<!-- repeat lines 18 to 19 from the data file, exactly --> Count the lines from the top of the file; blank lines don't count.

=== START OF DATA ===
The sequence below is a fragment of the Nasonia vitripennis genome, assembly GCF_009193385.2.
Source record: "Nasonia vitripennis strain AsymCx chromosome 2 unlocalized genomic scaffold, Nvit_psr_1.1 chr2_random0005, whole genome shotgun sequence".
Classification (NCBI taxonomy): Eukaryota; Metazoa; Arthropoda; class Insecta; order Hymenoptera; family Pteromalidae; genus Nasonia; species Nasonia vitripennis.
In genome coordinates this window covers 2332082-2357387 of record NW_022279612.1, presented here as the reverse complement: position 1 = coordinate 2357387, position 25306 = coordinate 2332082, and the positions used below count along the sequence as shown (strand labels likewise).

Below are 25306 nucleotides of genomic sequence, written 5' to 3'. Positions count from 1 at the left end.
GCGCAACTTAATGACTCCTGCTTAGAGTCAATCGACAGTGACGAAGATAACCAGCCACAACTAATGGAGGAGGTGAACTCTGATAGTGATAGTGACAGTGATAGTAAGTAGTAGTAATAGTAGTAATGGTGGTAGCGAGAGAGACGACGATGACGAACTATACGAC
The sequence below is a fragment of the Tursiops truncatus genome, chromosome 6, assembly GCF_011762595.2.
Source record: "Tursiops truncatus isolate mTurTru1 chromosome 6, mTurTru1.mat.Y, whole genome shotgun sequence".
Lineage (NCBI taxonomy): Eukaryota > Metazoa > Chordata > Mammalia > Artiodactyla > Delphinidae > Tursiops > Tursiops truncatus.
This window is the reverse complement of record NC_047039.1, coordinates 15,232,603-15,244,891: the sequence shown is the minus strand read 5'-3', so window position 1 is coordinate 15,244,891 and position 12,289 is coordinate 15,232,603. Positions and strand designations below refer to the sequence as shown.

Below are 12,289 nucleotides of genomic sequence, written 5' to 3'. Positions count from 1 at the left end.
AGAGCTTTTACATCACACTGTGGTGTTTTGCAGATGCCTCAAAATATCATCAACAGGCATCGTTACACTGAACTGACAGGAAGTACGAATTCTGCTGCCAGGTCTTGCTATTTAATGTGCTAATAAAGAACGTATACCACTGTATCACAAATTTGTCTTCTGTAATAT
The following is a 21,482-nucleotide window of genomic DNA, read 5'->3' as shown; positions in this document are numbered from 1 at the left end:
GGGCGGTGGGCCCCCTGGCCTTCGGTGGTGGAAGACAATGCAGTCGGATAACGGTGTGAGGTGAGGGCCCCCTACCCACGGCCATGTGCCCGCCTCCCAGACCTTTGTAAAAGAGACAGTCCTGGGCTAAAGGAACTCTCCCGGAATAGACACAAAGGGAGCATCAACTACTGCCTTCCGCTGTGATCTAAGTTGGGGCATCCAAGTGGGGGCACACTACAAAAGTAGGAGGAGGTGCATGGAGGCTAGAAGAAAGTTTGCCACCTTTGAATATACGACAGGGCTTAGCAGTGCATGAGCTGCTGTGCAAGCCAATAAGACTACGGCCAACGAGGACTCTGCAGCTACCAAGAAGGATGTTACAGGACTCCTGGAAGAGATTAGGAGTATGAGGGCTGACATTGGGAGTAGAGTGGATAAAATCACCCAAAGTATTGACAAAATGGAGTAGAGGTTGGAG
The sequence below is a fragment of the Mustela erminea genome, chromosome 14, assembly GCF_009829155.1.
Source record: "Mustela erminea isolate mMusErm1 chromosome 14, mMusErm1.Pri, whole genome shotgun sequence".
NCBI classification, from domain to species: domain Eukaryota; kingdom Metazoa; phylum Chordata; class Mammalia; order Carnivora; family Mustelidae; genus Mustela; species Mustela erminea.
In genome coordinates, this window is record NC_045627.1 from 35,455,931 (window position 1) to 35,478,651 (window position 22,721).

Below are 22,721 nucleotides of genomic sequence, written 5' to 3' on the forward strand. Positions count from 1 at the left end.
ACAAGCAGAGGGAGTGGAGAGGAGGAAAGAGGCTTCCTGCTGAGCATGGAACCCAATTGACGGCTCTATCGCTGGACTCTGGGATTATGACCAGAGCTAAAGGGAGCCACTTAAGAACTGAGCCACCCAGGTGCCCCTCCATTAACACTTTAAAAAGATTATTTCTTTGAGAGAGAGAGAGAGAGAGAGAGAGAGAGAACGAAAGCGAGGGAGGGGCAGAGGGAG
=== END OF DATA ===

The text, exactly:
In genome coordinates, this window is record NC_045627.1 from 35,455,931 (window position 1) to 35,478,651 (window position 22,721).

Below are 22,721 nucleotides of genomic sequence, written 5' to 3' on the forward strand. Positions count from 1 at the left end.